Comparing Melisandre to the Jikochuu cadres and Loulou de Morcel... "I'll make your wish come true!" "This is a Magical Jewel. It will make your heart's desire come true". Even if that wish means killing lovable loved ones in a fit of rage. Othello, Heinrich Faust, and Stannis Baratheon are all three textbook cases of this phenomenon. Neither of them has his heart literally taken out, but all of them cling to their tempters, believing that they're doing "the right things", and regret upon having taken the life of a precious person.


The Waterfire Saga, that merfolk epic by Jennifer Donnelly, has recently come up in Spain:

The story is about feuding kingdoms of merfolk coming together to face a common threat. There were a couple of places and characters that made me SQUEE, so here are the fact:


Tsarno, a fortress town in the western Mediterranean. 
So outpostly!! So Küstrin-like!! And with a Slavic name, in a Mediterranean kingdom... also spells C-R-O-A-T-I-A!
the fortress at Tsarno.
Also, there are villages in all the kingdoms, and rural areas called Barrens...
(The only con is that the Colleggio, the in-'verse university, is located in the capital of the realm, instead of in some more provincial community... at least so I thought in Book I, the second has revealed that there IS A UNIVERSITY IN TSARNO!!!)
Ondalina, the mer realm in the Arctic waters

Each of the heroines was from a different nation and had a different power. 
There were two girls... well... merls in the team of heroines that caught my attention: Astrid, the Nordic and the warrior (a healer)

Astrid has long, white-blonde hair, icy blue eyes... she wears a long sealskin vest embroidered with silver thread and scabbard made from sealskin hanging from her waist, her hair is in two ornate braids running along the sides of her head with the rest of it loose. Astrid is rather fond of dueling. In Deep Blue she is also shown to have skills with throwing a ball as well as having a good sense of humor, despite her tough exterior.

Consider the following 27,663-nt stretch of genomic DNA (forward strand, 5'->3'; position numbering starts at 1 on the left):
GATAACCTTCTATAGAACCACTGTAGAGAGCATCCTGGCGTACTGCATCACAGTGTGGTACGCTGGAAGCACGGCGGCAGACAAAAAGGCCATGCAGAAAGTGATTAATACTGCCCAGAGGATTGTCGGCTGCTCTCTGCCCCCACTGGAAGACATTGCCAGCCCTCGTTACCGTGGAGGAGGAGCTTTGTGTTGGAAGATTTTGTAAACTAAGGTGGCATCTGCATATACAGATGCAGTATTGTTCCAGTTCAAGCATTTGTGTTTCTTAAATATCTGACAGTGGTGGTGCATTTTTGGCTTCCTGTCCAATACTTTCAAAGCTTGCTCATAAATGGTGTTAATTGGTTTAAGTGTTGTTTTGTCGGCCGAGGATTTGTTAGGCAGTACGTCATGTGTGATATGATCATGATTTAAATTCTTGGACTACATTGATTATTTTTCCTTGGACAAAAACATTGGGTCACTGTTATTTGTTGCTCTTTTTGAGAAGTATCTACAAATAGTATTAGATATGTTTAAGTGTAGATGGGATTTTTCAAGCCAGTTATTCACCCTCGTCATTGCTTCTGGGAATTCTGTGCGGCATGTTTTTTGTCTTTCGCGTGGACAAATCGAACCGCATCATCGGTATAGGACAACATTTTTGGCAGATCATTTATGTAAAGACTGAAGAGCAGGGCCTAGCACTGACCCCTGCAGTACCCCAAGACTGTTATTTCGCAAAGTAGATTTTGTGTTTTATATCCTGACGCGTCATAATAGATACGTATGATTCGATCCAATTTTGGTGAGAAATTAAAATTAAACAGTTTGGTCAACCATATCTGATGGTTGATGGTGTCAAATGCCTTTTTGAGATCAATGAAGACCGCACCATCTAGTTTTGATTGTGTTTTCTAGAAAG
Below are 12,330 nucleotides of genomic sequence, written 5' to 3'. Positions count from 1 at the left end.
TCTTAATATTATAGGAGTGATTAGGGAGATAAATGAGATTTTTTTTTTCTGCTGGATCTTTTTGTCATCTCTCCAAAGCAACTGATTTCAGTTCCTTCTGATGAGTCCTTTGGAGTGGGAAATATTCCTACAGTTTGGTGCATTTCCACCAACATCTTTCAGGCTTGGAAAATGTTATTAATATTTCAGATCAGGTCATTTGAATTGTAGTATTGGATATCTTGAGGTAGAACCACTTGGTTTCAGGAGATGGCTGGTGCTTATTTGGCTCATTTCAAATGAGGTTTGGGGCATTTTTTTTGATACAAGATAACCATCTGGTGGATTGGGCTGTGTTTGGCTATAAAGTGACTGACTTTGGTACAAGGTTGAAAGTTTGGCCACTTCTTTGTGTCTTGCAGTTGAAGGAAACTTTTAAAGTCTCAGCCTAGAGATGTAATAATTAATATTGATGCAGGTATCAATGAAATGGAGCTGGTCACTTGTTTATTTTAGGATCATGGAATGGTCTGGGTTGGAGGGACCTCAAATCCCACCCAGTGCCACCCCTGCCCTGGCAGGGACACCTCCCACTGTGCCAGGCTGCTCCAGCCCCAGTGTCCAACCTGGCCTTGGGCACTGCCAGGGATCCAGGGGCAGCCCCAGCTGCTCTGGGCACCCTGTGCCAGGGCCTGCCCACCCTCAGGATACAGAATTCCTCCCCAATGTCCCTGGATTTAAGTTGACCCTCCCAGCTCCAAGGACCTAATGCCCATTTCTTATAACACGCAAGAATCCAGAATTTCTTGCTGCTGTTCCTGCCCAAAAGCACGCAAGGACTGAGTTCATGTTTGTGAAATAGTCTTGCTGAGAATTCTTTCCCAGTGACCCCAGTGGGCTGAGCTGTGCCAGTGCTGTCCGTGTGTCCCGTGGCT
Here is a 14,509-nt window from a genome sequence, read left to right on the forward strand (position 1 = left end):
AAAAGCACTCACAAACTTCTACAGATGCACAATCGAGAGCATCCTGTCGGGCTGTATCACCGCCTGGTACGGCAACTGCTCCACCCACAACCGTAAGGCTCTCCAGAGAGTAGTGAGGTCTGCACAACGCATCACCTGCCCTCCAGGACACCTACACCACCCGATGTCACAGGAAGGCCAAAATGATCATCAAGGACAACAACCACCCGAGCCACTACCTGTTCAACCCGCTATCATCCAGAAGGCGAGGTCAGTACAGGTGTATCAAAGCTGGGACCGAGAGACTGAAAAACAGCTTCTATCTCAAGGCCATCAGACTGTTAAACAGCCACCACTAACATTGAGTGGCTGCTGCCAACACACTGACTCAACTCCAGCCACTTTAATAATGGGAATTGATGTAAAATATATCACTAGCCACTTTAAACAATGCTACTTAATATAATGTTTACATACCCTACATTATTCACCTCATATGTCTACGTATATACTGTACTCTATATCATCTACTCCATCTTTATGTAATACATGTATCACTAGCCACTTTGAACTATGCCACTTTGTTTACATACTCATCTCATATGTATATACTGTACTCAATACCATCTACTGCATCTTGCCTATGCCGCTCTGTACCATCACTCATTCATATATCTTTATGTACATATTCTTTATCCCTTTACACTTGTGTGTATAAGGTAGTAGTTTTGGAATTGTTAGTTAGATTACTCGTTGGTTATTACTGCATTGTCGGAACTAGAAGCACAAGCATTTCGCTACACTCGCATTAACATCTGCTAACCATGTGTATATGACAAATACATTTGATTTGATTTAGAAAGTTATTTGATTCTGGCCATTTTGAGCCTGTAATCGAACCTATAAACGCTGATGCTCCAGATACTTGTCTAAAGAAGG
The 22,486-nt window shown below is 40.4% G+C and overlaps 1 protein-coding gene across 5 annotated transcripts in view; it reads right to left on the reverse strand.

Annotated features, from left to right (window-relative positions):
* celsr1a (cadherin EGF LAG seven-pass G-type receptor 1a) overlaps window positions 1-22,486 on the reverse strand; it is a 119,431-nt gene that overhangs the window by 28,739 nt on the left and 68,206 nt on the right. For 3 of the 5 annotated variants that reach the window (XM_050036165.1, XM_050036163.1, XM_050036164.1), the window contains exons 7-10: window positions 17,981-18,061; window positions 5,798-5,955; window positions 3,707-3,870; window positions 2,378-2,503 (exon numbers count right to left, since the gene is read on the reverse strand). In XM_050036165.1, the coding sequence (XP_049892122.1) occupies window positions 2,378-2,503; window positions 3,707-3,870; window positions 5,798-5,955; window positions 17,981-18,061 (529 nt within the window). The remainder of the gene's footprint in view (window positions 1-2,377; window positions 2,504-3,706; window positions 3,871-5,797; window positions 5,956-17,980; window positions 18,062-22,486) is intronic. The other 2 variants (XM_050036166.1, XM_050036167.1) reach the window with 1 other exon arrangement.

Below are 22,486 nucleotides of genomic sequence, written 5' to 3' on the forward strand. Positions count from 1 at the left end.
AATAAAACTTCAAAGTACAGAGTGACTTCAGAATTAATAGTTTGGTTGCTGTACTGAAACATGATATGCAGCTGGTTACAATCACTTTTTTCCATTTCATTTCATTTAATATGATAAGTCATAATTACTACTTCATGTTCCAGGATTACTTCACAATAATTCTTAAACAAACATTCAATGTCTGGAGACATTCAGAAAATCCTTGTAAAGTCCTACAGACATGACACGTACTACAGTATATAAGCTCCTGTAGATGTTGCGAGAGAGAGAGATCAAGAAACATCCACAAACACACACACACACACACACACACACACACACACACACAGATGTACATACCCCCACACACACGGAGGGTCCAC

Astrid is shown to be very brave and tough. Also, she doesn't back down from a fight. Deep inside, Astrid was afraid of the dangers and admitted that she couldn't choose how to use her magic. Astrid, unlike the other mermaids, doesn't use much magic, she prefers fighting with her sword. She is demonstrated to have great sword skills, shown when she cut off one of Abbadon's hands.

and Ling, the clever omnivoxa or polyglot (an Asian)

Astrid comes from the North/Arctic/Scandinavia, and she's the tomboy/warrior/Rainbow Dash/Brienne of the team... 
There's also another character, Becca, who appears to be both a nerd, a bookworm tomboy... and the Applejack kind of career- and family-oriented character so rarely found in magical girl series. Becca is a firebender with nerd spectacles and a university student to whom her career is the most important thing...
Becca carries a pocketwatch around her neck. She wears a plaid dress with a high collar.When she is first introduced in the book, she wears gold-rimmed glasses, a pearl necklace, hair combs and carries a travelling case. She used to work after school at a pearl shop, where they put songspells in pearls and released them. Her full name is Rebecca Quickfin, she is an orphan, and left-handed.
She describes herself as 'nobody' and 'invisible', showing that she isn't very self-confident and is also very quiet. It is said that she often tries to please her mother. Becca is colourful and laughing, with a keen attitude for learning. 

And Ava, the visually impaired Afro-Brazilian one endowed with a prophet's sight. Rapier wit due to outsider status (both race and disability), much à la Tyrion Lannister! Due to her powers (she is a seer and a clairvoyant in spite of being visually impaired) and her sarcasm, she reminds me of Toph Beifong...

while Lin, the clever and gentle bookworm, has the power to speak and understand all languages in existence (human, animal, or even vegetable!!)

Ling is from Qin and speaks and understands all language due to her descent from Sycorax; she’s an omnivoxa, One Who Sings All Creatures’ Songs with a responsibility to speak Truth. 

Kingdom of Ondalina
Based in the Arctic. Admiral Kolfinn seems to be the ruler. Astrid is his daughter, and a descendant of Orfeo (the healer god). She was supposed to be part of the hostage exchange.
Kolfinn's sister, Sigurlin (she has got an aunt as well) is also mentioned.

Astrid, Kolfinn's daughter... She appears to gbe a real badass. You know I love Brienne of Tarth and Rainbow Dash. Well I've got another character on my hit list:

Astrid yelled, defty ducking the missile.
"Where does this crazy little tour end, anyway?", Astrid called out from the back.
Astrid had gone back to bouncing her caballabong ball.
"Nevermind. Just forget it", Astrid said. "I can't be part of this nutsy little playdate any longer. The realms are on the verge of war, in case you haven't noticed".
But Astrid didn't listen. With a warrior's roar, she swung her sword at the monster...
But instead of talking, Astrid brusquely pushed back her.
Suddenly, a blur of black and white flashed past them. It was Astrid, moving with deadly speed. "Not If I can help it", she growled.
"This is totally insane", Astrid said.
"Nothing", Astrid said brusquely. "It's been real. Good luck with it all." She tried to swim out of the study, but two armed frogs blocked her.